The things I don’t approve of (that is until they have reached their beautiful butterfly stage) are the caterpillars — we have been inundated with them! They have drilled into my iris flower buds, chomped their way steadily through my broad bean plantlets and are causing havoc to any budding grape vines which haven’t been previously sprayed. Now I don’t like to use pesticides or chemicals, so it is quite a normal sight for me to go rushing out into my garden and vegetable patch first thing in the morning (usually still in my fluffy pyjamas and mules) and run up and down the rows of plants, flicking off these furry creatures.
(I don’t know what our neighbour must think when he spies me from afar with his extra-strong binoculars, which I know he does because he did openly admit it one day when we were sat together having a leche manchada — milky coffee: his excuse is that he likes to invigilate our house as well as his for security reasons, as we do live out in the sticks a bit and we only have mastiffs and an adopted mongrel as alarms.)
Anyway, to cut a long story short, here are a couple of photos explaining what I’ve been up to since last we met…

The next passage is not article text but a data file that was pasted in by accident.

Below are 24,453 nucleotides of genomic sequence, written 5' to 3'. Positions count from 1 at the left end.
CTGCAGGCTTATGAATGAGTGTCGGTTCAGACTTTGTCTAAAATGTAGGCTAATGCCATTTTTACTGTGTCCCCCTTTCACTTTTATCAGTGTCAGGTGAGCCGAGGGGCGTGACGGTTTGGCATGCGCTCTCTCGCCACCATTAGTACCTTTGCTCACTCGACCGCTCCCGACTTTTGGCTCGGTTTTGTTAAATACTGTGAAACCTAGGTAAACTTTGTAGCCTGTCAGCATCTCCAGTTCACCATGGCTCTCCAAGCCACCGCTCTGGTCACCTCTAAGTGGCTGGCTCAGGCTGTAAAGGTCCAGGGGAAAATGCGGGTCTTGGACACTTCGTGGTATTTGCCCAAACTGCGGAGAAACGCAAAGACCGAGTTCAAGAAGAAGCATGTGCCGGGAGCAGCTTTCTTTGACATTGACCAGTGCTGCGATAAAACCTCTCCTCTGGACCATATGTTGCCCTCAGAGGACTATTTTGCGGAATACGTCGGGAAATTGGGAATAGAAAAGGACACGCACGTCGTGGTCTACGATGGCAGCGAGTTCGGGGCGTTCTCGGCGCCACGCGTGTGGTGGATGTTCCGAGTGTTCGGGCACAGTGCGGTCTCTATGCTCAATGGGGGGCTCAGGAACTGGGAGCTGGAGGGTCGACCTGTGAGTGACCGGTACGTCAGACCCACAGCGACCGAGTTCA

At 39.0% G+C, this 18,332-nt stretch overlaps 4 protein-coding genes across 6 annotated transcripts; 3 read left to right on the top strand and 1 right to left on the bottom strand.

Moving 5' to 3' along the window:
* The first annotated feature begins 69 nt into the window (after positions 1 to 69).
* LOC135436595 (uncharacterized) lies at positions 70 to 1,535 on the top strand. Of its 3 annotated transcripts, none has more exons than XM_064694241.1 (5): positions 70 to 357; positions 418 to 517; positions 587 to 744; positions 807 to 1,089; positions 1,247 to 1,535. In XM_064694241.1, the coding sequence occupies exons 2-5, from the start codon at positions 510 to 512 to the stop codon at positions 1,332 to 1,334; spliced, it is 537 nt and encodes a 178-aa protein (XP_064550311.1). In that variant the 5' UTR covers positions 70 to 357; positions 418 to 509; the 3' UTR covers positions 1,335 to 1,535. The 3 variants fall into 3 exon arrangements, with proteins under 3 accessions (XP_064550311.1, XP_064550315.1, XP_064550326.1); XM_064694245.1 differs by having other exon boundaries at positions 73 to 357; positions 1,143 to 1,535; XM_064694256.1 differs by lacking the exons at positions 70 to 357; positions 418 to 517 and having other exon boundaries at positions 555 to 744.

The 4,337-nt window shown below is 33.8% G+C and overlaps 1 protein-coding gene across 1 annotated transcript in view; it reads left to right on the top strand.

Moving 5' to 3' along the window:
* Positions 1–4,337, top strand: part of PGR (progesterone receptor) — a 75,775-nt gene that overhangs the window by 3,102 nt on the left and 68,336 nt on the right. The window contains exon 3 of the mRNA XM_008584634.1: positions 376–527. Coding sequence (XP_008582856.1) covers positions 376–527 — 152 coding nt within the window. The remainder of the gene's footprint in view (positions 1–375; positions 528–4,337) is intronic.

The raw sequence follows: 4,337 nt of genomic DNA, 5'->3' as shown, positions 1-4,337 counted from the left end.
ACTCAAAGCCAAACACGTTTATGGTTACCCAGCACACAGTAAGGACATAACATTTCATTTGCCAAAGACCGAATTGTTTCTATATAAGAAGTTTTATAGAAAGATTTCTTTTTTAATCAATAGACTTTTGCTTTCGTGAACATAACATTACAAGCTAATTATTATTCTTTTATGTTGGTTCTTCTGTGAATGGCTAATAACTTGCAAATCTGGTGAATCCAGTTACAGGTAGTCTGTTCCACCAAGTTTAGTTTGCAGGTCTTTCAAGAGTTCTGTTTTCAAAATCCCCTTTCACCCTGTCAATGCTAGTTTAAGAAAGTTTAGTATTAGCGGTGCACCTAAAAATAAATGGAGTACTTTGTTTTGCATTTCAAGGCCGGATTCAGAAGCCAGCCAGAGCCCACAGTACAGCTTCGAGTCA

And here is a merry little poem about spring (yes, I know I’m being a bit premature, but try telling that to the Cordobese flowers and bunnies!)
Spring by William Blake — (London 1757–1827) ‘Poet, painter, engraver, and visionary… considered one of the leading lights of English poetry’ — The Poetry Foundation.
When I went for a walk this morning along the cattle trackLa Cañada Real Sorianawhich skirts north of Posadas and Cordova, I was pleasantly surprised to see that the wild irises are out already. Above is just one example (I can’t include more at this stage because, as you might know already, I’m working on limited multimedia capacity!) — but I just couldn’t resist putting up this velvety delight:-
The iris flower means wisdom, hope, trust, and valour and it inspired the fleur-de-lis decorative symbol used by French royalty.
In the 16th century BC, irises were introduced to Egypt from Syria and were used to decorate the sceptres of pharaohs, representing victory and power.
The Ancient Greeks associated irises to the goddess of the rainbow due to their wide variety of colours. Iris was a messenger for Zeus and Hera and accompanied female souls on their way to heaven. Even to this day irises are placed on women’s graves so that the Goddess will help them find their place in heaven.
Each colour represents different qualities:
Purple, for royalty and wisdom; white for purity; yellow — passion; and blue for faith and hope.